One of the things I found surprising about Pope Francis' Apostolic Exhortation (Evangelii Gaudium) as I sat in the adoration chapel last year reading it was the section on the homily. Strong social sensitivity, an exhortation for people to go deeper into the always-joyous-though-not-always-happy Christian life and a missionary zeal, are all things I expected.
In hindsight, it does make sense: the homily is not a place for strict catechesis, but it is also not a "non-catechetical" portion of the liturgy. Insofar as some portion of the Gospel accounts are read, the Gospel is proclaimed at each celebration of the Mass. Particularly interesting was the link between the Church qua Mother (the practical importance of which I emphasised here) and the manner in which the homily is given (cf. EG 139).
Paragraphs 135-175 are the relevant ones, for those who want to find out more about what the Pope has said. Four things stick out for me: his insistence on preaching that is centred on the Word, his brief overview of how to exegete a biblical text (cf. EG 147), the personal involvement in preaching, and in particular, the spiritualized reading of the text (cf. EG 153).
Now, what has this got to do with commentaries, and also, my own commentaries? Reviewing some of what I wrote, I found it interesting, but unsuited for anything that was not a deep analysis of biblical texts (particularly the Mathean ones, the Genesis ones, not so much). So for practical purposes, whilst I learnt a fair bit, I gained fairly little spiritually.
Various remedies exist, of course: having both a textual analysis as well as spiritual approach to the text (at different times), an incorporation of lectio divina, etc. But perhaps my approach was too cerebral from the start, and addons would just obscure what I was meant to be doing anyway. Given my generally cerebral approach to everything, I suspect this is more likely to be on the money.
I would like to quote a passage that has guided my thinking, and then propose a new way in which I will write commentaries (which have been on hold anyway, due to the burden of erudition I had placed on myself):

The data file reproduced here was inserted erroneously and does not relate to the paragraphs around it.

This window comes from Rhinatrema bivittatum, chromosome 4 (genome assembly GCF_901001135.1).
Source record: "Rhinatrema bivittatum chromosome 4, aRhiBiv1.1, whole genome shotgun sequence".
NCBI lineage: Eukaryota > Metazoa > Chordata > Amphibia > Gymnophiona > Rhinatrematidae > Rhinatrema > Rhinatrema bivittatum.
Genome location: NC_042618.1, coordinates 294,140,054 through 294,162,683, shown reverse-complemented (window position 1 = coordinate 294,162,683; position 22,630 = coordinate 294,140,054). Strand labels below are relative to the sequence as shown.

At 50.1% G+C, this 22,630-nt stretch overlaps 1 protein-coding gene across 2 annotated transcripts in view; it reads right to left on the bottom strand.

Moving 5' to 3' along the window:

"In the presence of God, during a recollected reading of the text, it is good to ask, for example: “Lord, what does this text say to me? What is it about my life that you want to change by this text? What troubles me about this text? Why am I not interested in this? Or perhaps: What do I find pleasant in this text? What is it about this word that moves me? What attracts me? Why does it attract me?” When we make an effort to listen to the Lord, temptations usually arise. One of them is simply to feel troubled or burdened, and to turn away. Another common temptation is to think about what the text means for other people, and so avoid applying it to our own life. It can also happen that we look for excuses to water down the clear meaning of the text. Or we can wonder if God is demanding too much of us, asking for a decision which we are not yet prepared to make. This leads many people to stop taking pleasure in the encounter with God’s word; but this would mean forgetting that no one is more patient than God our Father, that no one is more understanding and willing to wait." (EG 153)
Now, it is commonly known to all that know me that I wish to be a priest (in the Society of Jesus, in particular, for which I get no shortage of slack). So I thought, what if I combined a homiletic styled reflection with my commentaries? I could take a text, read it a few times through, and ask myself the questions that the Pope gives - I could also ask what other people might benefit from in the text, and so prepare what might be a sketch of a draft of the idea for a homily.
One disadvantage to this approach would be that I will not be able to write commentaries that squeeze all the meaning out of a text. But that disadvantage is outweighed by the gains: to be able to quickly exegete a text for preaching, to understand the practical ramifications of texts, to see themes emerge in a way that is relevant to every day life, and many others.
So that is what I will do. God willing, I hope to start afresh my series of commentaries on Matthew with the "Do Not be Anxious" passage in Matthew 6.